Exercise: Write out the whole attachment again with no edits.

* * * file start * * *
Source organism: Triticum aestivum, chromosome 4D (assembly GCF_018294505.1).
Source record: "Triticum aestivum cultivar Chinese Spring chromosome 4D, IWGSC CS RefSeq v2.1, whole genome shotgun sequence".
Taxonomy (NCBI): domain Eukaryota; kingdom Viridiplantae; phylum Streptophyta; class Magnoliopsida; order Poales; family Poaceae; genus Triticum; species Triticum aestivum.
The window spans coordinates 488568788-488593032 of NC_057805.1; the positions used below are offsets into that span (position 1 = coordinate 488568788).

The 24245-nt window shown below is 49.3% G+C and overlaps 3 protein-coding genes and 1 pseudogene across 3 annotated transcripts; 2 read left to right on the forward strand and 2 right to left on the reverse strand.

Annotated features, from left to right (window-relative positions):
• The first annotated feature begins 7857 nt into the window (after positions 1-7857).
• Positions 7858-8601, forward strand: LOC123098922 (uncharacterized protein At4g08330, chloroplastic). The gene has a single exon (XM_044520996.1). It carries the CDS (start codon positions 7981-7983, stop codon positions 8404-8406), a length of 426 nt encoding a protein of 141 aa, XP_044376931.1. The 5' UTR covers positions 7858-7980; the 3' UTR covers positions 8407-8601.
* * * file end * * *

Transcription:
Source organism: Triticum aestivum, chromosome 4D (assembly GCF_018294505.1).
Source record: "Triticum aestivum cultivar Chinese Spring chromosome 4D, IWGSC CS RefSeq v2.1, whole genome shotgun sequence".
Taxonomy (NCBI): domain Eukaryota; kingdom Viridiplantae; phylum Streptophyta; class Magnoliopsida; order Poales; family Poaceae; genus Triticum; species Triticum aestivum.
The window spans coordinates 488568788-488593032 of NC_057805.1; the positions used below are offsets into that span (position 1 = coordinate 488568788).

The 24245-nt window shown below is 49.3% G+C and overlaps 3 protein-coding genes and 1 pseudogene across 3 annotated transcripts; 2 read left to right on the forward strand and 2 right to left on the reverse strand.

Annotated features, from left to right (window-relative positions):
• The first annotated feature begins 7857 nt into the window (after positions 1-7857).
• Positions 7858-8601, forward strand: LOC123098922 (uncharacterized protein At4g08330, chloroplastic). The gene has a single exon (XM_044520996.1). It carries the CDS (start codon positions 7981-7983, stop codon positions 8404-8406), a length of 426 nt encoding a protein of 141 aa, XP_044376931.1. The 5' UTR covers positions 7858-7980; the 3' UTR covers positions 8407-8601.